A massive jury verdict finding the railroad company CSX liable for causing a former employee’s lung cancer will stand, but CSX is entitled to a new trial on the damages awarded to the employee’s widow, the Supreme Court of Tennessee has held.
Between 1962 and 2003, Winston Payne worked for CSX Transportation as a switchman, a switch foreman, and a brakeman. Less than three years after he retired, he was diagnosed with lung cancer. In 2007, Mr. Payne filed a lawsuit against CSX both under the Federal Employers’ Liability Act and based on a common law negligence theory, alleging that CSX had negligently exposed him to asbestos, diesel engine exhaust fumes, and radioactive materials, and further alleging that CSX had violated several statutes and regulations designed to protect the safety of railroad employees. According to Mr. Payne, all of these failures contributed to his developing lung cancer.
In contrast, CSX contended that Mr. Payne had instead developed lung cancer due to his history of cigarette smoking. Furthermore, CSX contended if the jury decided to award damages to Mr. Payne based upon its negligence, then any damages award should be reduced by virtue of the impact of Mr. Payne’s cigarette smoking. Mr. Payne died from lung cancer in 2010, and his widow continued the lawsuit in his place.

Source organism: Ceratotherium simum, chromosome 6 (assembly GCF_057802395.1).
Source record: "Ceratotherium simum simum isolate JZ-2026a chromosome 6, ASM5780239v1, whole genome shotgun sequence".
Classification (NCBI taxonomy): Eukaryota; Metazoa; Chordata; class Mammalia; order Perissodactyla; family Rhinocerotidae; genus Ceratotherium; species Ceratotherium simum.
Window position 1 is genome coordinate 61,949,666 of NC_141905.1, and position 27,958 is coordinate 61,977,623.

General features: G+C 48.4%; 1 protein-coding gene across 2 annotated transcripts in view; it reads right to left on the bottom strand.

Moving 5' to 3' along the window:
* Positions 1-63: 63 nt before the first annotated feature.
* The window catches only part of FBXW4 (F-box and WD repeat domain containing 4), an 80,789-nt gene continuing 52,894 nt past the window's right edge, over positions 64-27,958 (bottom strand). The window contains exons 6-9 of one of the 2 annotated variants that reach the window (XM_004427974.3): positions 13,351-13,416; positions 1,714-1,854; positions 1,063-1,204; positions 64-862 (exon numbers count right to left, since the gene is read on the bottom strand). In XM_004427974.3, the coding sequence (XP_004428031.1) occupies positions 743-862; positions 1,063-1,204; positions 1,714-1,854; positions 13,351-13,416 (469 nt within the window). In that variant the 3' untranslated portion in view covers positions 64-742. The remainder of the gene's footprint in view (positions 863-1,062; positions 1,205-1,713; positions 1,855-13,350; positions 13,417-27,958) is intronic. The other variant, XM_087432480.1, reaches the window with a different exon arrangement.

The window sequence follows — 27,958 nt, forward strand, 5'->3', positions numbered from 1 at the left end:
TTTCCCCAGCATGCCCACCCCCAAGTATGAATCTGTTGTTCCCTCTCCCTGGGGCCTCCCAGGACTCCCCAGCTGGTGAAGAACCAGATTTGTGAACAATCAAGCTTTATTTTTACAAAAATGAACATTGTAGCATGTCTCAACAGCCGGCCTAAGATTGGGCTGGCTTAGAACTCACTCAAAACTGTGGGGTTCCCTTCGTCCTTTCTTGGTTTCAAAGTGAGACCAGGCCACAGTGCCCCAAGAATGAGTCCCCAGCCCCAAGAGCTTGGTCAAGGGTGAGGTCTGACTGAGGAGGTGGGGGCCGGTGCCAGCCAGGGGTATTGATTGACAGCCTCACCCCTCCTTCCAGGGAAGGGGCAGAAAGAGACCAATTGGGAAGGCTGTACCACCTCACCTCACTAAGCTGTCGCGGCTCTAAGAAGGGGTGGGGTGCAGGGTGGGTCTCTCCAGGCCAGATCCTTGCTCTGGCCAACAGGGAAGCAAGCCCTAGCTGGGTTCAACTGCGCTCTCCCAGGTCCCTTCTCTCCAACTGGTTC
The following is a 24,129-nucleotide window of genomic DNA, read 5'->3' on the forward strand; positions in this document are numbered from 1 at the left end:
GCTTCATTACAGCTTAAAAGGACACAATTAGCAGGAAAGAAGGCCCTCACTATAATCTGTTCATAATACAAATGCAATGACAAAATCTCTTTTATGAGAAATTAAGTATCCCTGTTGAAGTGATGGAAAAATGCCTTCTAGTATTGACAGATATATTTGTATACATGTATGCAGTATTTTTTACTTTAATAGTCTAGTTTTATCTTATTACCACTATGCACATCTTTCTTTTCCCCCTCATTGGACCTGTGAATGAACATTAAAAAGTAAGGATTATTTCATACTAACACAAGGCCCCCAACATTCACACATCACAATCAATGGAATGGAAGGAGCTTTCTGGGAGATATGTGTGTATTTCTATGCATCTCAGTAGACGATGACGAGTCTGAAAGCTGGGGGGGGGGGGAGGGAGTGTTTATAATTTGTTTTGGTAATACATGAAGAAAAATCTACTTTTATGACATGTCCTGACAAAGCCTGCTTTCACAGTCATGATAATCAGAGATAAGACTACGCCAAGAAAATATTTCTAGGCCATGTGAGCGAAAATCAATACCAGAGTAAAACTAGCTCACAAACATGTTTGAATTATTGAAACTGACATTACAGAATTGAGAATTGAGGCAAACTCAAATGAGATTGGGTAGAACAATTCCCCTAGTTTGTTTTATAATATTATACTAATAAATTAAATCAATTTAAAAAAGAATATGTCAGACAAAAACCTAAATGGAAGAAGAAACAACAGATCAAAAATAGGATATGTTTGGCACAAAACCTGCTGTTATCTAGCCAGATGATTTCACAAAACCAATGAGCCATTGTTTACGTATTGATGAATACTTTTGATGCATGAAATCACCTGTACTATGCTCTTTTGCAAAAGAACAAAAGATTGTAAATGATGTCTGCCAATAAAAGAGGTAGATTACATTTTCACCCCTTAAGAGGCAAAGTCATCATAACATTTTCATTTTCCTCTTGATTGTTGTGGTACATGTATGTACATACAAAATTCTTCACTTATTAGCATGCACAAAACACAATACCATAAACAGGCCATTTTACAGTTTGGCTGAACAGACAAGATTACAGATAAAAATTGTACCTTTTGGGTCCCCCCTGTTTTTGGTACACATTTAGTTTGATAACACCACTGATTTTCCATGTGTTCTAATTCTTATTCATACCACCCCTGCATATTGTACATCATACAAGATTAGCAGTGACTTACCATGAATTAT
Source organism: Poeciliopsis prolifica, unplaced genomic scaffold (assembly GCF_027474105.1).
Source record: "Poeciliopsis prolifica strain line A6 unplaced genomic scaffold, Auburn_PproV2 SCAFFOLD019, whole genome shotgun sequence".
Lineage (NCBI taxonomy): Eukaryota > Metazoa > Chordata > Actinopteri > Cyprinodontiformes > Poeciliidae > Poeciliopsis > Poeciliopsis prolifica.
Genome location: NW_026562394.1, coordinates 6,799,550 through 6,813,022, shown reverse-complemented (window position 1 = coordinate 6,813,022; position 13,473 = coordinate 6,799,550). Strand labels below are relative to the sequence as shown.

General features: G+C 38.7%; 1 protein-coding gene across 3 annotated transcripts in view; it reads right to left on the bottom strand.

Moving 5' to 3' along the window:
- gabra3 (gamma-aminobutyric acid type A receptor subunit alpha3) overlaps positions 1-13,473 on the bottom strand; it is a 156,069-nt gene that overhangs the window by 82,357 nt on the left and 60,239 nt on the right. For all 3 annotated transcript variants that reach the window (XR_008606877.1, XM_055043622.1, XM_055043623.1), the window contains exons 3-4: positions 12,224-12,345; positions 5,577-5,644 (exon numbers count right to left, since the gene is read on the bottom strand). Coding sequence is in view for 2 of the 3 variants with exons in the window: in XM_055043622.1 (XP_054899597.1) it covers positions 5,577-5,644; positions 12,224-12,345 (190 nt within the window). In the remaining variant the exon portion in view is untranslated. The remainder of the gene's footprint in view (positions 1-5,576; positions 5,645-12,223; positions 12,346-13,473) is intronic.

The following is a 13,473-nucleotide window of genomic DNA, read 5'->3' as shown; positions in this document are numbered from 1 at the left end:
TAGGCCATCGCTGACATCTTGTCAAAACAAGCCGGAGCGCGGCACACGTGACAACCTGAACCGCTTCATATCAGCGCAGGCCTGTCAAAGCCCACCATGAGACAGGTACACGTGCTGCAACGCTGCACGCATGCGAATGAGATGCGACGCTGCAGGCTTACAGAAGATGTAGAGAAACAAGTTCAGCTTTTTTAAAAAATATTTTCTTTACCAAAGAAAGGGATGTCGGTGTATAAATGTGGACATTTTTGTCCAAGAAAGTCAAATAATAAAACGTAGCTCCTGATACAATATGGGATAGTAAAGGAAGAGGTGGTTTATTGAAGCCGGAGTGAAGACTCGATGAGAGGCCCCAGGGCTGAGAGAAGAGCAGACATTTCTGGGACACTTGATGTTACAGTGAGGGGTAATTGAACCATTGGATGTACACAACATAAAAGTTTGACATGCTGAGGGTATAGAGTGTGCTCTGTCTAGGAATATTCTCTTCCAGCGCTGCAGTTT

During the trial, the late Mr. Payne’s legal team Continue reading Jury’s verdict that CSX was liable for negligently causing a former employee’s lung cancer will stand, but CSX is entitled to a new trial addressing damages, holds Tennessee Supreme Court.